The other errors might be consequents. I have now fixed the first errors (above) out of the verilog generation and the same ones are now showing up lower down in the list there too.

% verilator -ITest/TestBench --cc --exe --build -j TestBench c_main.cpp
%Error: Test/TestBench/TestBench_fpu.v:1225:17: Can't find definition of variable: '__VOID__'
 1225 |   assign \x'  = __VOID__;
      |                 ^~~~~~~~
...
%Error: Test/TestBench/TestBench_fpu.v:1369:22: Can't find definition of variable: 'c$case_alt_5'
                                              : ... Suggested alternative: 'c$ds2_case_alt_5'
 1369 |   assign result_9 = (c$case_alt_5);
      |                      ^~~~~~~~~~~~
Etc.

Thanks again.


PTB

peter.t...@gmail.com

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Mar 30, 2021, 6:00:12 AMMar 30
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The __VOID__ is from the FPU file. I NOINLINEd practically everything and the __VOID__ disappeared. But the errors persist. The first is well-defined:

 
% verilator -IKPU/FPUa --cc --exe --build -j FPUa_types FPUa sim_main.cpp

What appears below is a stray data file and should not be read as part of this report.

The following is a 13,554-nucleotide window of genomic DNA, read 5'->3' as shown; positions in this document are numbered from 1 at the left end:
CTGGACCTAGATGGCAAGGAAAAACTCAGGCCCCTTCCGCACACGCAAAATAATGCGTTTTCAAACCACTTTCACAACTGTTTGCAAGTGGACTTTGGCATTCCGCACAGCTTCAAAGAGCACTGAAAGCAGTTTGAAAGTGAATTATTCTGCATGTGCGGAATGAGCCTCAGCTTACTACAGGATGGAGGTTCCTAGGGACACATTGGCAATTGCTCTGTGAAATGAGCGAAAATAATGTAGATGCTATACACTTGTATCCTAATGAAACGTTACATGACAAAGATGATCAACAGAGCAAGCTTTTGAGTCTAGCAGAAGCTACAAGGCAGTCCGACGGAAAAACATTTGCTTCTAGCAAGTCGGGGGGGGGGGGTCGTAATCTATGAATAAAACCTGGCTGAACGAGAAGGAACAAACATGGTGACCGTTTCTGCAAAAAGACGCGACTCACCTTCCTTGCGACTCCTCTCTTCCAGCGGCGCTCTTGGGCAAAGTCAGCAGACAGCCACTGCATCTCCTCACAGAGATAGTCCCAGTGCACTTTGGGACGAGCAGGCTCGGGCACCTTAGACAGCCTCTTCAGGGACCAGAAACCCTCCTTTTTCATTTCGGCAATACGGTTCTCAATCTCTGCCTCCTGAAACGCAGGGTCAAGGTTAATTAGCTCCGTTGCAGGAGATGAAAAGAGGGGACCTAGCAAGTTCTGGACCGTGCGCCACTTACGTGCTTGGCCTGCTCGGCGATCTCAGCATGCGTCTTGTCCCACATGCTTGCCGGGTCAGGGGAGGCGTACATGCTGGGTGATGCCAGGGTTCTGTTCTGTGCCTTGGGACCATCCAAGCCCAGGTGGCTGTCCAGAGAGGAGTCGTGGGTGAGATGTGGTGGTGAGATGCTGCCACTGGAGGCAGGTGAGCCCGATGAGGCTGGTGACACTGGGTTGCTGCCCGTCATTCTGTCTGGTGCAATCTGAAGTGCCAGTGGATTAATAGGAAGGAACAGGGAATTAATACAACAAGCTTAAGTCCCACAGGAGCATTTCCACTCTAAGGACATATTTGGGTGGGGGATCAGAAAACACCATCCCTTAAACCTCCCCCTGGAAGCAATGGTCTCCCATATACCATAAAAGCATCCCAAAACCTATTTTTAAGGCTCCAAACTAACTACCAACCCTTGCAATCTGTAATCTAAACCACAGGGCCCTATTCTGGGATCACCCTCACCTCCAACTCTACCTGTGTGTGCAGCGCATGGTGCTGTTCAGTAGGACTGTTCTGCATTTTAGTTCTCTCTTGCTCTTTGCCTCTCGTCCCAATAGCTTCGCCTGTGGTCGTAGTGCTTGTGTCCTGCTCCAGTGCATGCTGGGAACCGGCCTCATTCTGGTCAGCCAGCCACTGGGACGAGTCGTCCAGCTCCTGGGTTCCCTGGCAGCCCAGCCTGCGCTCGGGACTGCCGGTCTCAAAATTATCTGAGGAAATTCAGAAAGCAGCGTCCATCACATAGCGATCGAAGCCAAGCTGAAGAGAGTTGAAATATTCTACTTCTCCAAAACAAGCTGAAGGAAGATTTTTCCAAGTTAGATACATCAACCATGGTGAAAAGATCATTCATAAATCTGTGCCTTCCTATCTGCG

%Error: KPU/FPUa/FPUa_mydecodeFloat.sv:17:17: Can't find definition of variable: 'x'
                                            : ... Suggested alternative: 'x''
   17 |   assign \x'  = x;
      |                 ^

and comes from this Clash source:

-- sign, exponent, significand without leading bit     
mydecodeFloat :: Float -> (Bool,Int8,Word23)
mydecodeFloat x     = (zSign,zExp,zFrac)
                where x' = pack x :: BitVector 32
                      zSign = unpack( slice d31 d31 x')      :: Bool
                      zExp  = unpack( slice d30 d23 x')      :: Int8
                      zFrac = unpack( slice d22 d0  x')      :: Word23

which has produced this module:

`timescale 100fs/100fs
module FPUa_mydecodeFloat
    ( // No inputs

      // Outputs
      output FPUa_types::Tup3_0 result
    );